Say yes when prompted by ssh.
Setup Build Environment
Now that we've downloaded and updated the kernel source, all that remains is to build it. First, setup the linux build environment:
root@hvc0:/mnt/tmp/src/sys# aptitude install build-essential zlib1g-dev libncurses5-dev root@hvc0:/mnt/tmp/src/sys# rm /var/cache/apt/archives/* # Finnix's default path doesn't sit well with build.sh, so fix it: root@hvc0:/mnt/tmp/src/sys# PATH=/usr/local/sbin:/usr/local/bin:/usr/sbin:/usr/bin:/sbin:/bin:/usr/bin/X11:/usr/games
Build Cross-Compile Toolchain
root@hvc0:/mnt/tmp/src/sys# cd .. root@hvc0:/mnt/tmp/src# ./build.sh -O /mnt/tmp/obj -m i386 -U -u tools
This step will take a while, so it's a good chance to get started on setting up the image, below.
Build i386 XEN3PAE_DOMU BSD Kernel
root@hvc0:/mnt/tmp/src# ./build.sh -O /mnt/tmp/obj -m i386 -U -u kernel=XEN3PAE_DOMU
Copy your new kernel to /boot:
root@hvc0:/mnt/tmp/src# cp /mnt/tmp/obj/sys/arch/i386/compile/XEN3PAE_DOMU/netbsd /mnt/boot
Now unmount your scratch space and move on to the image setup.
root@hvc0:/mnt/tmp/src# cd root@hvc0:~# swapoff /mnt/tmp/swap root@hvc0:~# umount /mnt/tmp
If you wish to use a older kernel see the below directions. See NetBSD Kernel Instructions for further information.
Although NetBSD 4.0 comes with a Xen kernel, this won't work on linode out of the box; Linode uses 64-bit dom0s (so PAE support is needed and must be added by patching), and it also uses a debug build of the hypervisor, which means one of the PTE bits that bsd wants is unusable. We'll need to download the very latest version, and patch it to be usable.
To begin, follow the steps outlined in the Current Kernel Get Source/Update section above, but use an older version, e.g. ftp://ftp.netbsd.org/pub/NetBSD/NetBSD-4.0.1/
Next up, we'll need to apply a small patch to the kernel. As mentioned before, hypervisor debugging steals a PTE bit for its own use, so we need to make sure NetBSD doesn't use the same bit for its own purposes.
root@hvc0:/mnt/tmp/src# cd sys root@hvc0:/mnt/tmp/src/sys# curl http://fushizen.net/~bd/netbsd_gnttab_compat.patch|patch -p0
When you're done with that, you can continue through the sames steps as outlined in the Current Kernel section above.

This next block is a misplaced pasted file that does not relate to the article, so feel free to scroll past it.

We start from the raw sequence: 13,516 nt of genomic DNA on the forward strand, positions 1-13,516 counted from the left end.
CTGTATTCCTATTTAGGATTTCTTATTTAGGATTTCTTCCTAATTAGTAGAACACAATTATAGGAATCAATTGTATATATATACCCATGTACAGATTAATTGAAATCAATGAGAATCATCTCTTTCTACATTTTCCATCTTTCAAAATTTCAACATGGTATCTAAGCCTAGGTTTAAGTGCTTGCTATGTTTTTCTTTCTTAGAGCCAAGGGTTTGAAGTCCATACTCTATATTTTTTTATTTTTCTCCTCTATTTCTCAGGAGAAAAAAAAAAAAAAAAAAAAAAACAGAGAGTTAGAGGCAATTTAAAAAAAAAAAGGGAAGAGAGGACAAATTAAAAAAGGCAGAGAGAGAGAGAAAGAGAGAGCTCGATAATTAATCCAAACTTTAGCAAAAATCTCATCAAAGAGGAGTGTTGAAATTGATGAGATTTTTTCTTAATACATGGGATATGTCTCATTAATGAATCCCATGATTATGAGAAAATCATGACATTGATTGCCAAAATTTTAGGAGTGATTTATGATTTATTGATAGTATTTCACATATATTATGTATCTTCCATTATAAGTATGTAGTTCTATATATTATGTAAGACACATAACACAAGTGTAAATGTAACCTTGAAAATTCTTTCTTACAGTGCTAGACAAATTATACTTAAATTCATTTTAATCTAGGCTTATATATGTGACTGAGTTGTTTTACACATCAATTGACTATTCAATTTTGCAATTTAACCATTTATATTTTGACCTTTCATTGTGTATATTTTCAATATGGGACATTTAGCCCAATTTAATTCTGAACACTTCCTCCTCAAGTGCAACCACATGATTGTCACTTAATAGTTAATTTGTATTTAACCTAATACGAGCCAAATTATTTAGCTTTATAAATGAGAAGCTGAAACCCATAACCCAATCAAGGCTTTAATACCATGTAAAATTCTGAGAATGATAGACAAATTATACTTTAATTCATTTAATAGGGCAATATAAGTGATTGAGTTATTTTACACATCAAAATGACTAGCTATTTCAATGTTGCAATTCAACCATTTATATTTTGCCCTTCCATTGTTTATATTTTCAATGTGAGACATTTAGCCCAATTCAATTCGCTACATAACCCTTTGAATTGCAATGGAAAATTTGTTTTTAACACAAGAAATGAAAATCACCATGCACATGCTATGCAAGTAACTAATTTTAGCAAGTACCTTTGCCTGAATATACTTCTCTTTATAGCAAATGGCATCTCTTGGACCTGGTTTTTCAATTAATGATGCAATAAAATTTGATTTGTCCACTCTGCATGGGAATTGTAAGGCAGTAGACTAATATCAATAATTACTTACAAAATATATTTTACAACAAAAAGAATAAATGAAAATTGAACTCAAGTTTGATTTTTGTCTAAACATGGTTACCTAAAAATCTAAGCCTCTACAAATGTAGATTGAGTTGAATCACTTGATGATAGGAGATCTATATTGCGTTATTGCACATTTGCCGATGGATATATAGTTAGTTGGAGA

Note: I (entrosca) got a 404 when trying to pull the patchfile mentioned above on 2010-03-04, so this option may no longer be available.
Preparing the image
You'll need to prepare a disk image by running the NetBSD installer locally, then uploading the resulting image whole. I'll assume you have kvm installed and working already; you'll need to adjust these instructions a bit if you're using something else, or if your local OS isn't linux.
First, grab a netbsd ISO from one of the mirrors at http://www.netbsd.org/mirrors/#iso.
Once you have that, create a disk image of size equal to the netbsd image you created on your linode:
$ touch netbsd-img $ perl -e 'truncate "netbsd-img", SIZE*1024*1024'
And fire up the installer:
$ kvm -hda netbsd-img -cdrom i386cd-4.0.iso -boot d -no-acpi
Proceed through the install normally. Make sure to set a root password, and use a secure password hash like MD5. The bootblock doesn't particularly matter; you'll be booting from pv-grub.
Once the install's finished, reboot into the installed system:
$ kvm -net nic,model=ne2k_pci -net user -hda netbsd-img -boot c -no-acpi
Edit /etc/fstab using vi, replacing 'wd' with 'xbd'. Also edit /etc/rc.conf, adding:
And comment out every line in /etc/ttys except for the 'console' line.
Finally shut down with:
Now compress your disk image for upload:
$ bzip2 -9 netbsd-img
And actually do the upload (make sure you've umounted the scratch mount first!):
$ cat netbsd-img.bz2 | ssh root@finnixip 'bzip2 -dc > /dev/xvdc'
You're now ready to reboot into NetBSD. Shutdown finnix, and set up a new config profile:
Kernel: z - testing xvda: your netbsd image xvdb: /boot
Again, disable helper options.
Once you've created the new profile, reboot into it. You should soon see a grub prompt on lish. Type:
grubdom> kernel (hd1)/netbsd grubdom> boot
And you should be in BSD!
A few caveats:
- Currently the boot process requires that you manually point GRUB at the kernel; pv-grub as currently deployed won't look for a menu.lst. (Note: This appears to no longer be true. The PV-GRUB page says it looks for /boot/grub/menu.lst)
- BSD ssh is configured to disable password root logins by default, so you'll need to useradd -G wheel -m <username> to create a login user before logging in. Remember that BSD 'su' requires that you be in the wheel group!
- This should probably be considered firmly in the 'use at your own risk' category - don't expect too much support from linode proper if you do do this :)